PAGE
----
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How Ya’ Gonna Keep ‘Em Down on the Farm?

Legislation and a New Vision Among Balinese Youth Needed to Protect and Preserve ‘Subak’ Agricultural Areas

(11/30/2012) The United Nations Education, Scientific and Cultural Organization (UNESCO) is urging Bali to protect the heritage site encompassed by rice terraces at Jatiluwih from being swallowed up by the island’s rapid development.

As reported by The Jakarta Globe, UNESCO is comparing the threat faced by Bali’s “subak’ rice fields to the economic pressures that are denuding Sumatra’s rainforest.

UNESCO is urging new legislation that will freeze the status of areas used for rice terrace cultivation, preventing their change of use to non-agricultural designations.

The “subak” rice fields of West Bali earned UNESCO Heritage status in May 2012.

“We’ve visited four districts whose subak fields have been named a world heritage site and asked the district heads to issue a bylaw in line with (UNESCO’s) global guidelines (for world heritage sites),” Arief Rachman, chairman of the Indonesian National Commission for UNESCO, told the Antara News Agency. 



Bali’s ancient “subak” irrigation system dates to the ninth century and is widely considered to reflect the wider cultural values of the Balinese and the local commitment to carefully balance the spiritual, natural and human spheres.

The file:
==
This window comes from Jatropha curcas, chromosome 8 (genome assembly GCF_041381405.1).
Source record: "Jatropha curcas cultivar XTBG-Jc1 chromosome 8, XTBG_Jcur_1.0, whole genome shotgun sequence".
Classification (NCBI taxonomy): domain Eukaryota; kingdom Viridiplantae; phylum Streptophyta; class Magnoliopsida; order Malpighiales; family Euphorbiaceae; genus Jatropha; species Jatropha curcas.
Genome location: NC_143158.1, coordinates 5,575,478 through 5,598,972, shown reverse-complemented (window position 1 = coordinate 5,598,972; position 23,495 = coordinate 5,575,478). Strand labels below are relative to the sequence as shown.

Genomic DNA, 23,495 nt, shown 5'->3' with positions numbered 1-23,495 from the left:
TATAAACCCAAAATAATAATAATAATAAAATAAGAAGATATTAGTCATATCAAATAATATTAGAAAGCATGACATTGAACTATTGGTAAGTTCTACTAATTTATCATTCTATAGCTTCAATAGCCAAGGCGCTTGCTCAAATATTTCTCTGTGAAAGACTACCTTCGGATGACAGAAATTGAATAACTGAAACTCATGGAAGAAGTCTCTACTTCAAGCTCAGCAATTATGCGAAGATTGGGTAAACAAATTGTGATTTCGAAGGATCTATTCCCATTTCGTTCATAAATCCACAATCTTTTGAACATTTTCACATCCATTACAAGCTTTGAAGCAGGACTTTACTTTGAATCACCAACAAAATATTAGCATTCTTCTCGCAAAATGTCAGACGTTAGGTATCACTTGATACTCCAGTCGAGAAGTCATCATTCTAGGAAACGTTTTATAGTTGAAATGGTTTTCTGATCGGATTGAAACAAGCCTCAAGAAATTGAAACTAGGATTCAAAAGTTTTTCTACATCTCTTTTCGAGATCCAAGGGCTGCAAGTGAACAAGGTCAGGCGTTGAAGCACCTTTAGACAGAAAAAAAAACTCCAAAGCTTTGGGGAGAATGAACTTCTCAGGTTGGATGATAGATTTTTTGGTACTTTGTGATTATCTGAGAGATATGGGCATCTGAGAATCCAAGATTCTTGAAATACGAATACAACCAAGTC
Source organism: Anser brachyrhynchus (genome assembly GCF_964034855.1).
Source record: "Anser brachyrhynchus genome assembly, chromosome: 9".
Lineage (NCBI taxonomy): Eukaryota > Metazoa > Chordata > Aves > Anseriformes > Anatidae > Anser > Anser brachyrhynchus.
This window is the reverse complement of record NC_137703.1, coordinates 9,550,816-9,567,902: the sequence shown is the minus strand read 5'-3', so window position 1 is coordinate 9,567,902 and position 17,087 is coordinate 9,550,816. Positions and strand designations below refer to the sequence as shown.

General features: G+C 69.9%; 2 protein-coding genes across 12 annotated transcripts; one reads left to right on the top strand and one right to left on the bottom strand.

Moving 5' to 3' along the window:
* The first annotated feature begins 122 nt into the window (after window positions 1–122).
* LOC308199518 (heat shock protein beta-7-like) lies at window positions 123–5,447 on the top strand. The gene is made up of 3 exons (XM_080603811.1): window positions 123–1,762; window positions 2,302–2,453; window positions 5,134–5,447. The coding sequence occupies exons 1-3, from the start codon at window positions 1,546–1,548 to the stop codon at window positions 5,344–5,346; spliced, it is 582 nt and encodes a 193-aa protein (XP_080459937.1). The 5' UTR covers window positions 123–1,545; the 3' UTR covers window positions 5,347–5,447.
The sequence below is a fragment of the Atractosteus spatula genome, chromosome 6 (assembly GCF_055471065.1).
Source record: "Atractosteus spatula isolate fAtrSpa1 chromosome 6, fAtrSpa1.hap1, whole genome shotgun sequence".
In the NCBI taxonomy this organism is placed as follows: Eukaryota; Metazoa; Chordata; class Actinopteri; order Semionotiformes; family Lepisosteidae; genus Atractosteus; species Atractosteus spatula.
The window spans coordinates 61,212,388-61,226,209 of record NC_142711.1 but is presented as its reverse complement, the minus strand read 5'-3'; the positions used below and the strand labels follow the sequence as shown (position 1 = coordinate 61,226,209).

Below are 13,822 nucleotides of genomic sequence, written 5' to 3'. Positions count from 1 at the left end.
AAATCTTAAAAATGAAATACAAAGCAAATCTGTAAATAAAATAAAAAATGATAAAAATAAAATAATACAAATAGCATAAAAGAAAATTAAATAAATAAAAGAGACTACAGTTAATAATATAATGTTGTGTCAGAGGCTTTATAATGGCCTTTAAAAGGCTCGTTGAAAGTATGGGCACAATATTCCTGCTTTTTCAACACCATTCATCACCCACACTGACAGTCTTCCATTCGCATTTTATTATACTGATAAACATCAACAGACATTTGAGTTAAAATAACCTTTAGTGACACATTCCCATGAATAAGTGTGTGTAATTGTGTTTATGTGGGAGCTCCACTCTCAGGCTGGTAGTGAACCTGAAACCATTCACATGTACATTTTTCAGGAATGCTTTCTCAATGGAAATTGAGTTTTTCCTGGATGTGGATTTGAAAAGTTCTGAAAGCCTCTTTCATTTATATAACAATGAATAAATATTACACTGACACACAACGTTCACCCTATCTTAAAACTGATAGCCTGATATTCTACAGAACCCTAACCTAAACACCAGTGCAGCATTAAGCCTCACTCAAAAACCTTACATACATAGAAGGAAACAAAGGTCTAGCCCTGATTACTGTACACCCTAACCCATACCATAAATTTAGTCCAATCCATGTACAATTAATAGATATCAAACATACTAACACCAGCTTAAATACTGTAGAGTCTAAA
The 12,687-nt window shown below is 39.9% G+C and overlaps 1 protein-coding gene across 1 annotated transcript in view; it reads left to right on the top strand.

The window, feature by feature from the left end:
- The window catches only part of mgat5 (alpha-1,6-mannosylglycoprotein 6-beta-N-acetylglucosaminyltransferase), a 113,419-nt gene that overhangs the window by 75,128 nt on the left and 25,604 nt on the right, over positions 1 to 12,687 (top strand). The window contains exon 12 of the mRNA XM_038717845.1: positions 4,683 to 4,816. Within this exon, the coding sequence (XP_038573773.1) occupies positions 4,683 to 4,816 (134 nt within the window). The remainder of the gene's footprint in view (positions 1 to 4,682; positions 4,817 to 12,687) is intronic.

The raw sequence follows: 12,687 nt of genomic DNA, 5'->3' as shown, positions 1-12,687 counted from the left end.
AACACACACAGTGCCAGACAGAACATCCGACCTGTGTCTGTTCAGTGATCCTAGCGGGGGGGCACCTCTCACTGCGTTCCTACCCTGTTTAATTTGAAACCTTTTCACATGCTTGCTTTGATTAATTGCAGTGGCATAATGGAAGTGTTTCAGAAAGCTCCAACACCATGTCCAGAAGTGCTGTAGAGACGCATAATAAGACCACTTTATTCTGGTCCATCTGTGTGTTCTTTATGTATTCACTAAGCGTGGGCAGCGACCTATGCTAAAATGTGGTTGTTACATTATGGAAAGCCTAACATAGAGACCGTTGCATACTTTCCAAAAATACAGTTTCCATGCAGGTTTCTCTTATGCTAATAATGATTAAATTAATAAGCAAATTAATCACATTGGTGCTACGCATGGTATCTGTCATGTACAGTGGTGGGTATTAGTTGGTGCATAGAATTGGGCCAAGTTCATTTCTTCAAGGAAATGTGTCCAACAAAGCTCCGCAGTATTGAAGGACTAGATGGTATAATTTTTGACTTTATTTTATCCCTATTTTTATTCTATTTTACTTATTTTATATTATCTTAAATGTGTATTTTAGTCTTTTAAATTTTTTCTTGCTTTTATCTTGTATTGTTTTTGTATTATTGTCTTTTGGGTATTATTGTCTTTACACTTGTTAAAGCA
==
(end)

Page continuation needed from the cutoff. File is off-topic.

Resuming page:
According to UNESCO’s Website: “The subak system of democratic and egalitarian farming practices has enabled the Balinese to become the most prolific rice growers in the archipelago despite the challenge of supporting a dense population.”

Legislation is being drafted to protect conservation areas, both natural and historical, but this is typically a lengthy process with prolonged arguments regarding whether it is the regency’s or the province’s prerogative to draft and enforce such measures.

The head of the Bali Tourism Office, Ida Bagus Subhisku,  said that the tourism industry is gradually depleting traditional agricultural areas, a situation hastened by a diminished interest in farming as a career by Bali’s youngest generation.

“The number of farmers is also getting low because more residents choose to work at hotels now,” Subhiksu said. “According to a survey we did, many farmers’ children did not want to be farmers when they grow up."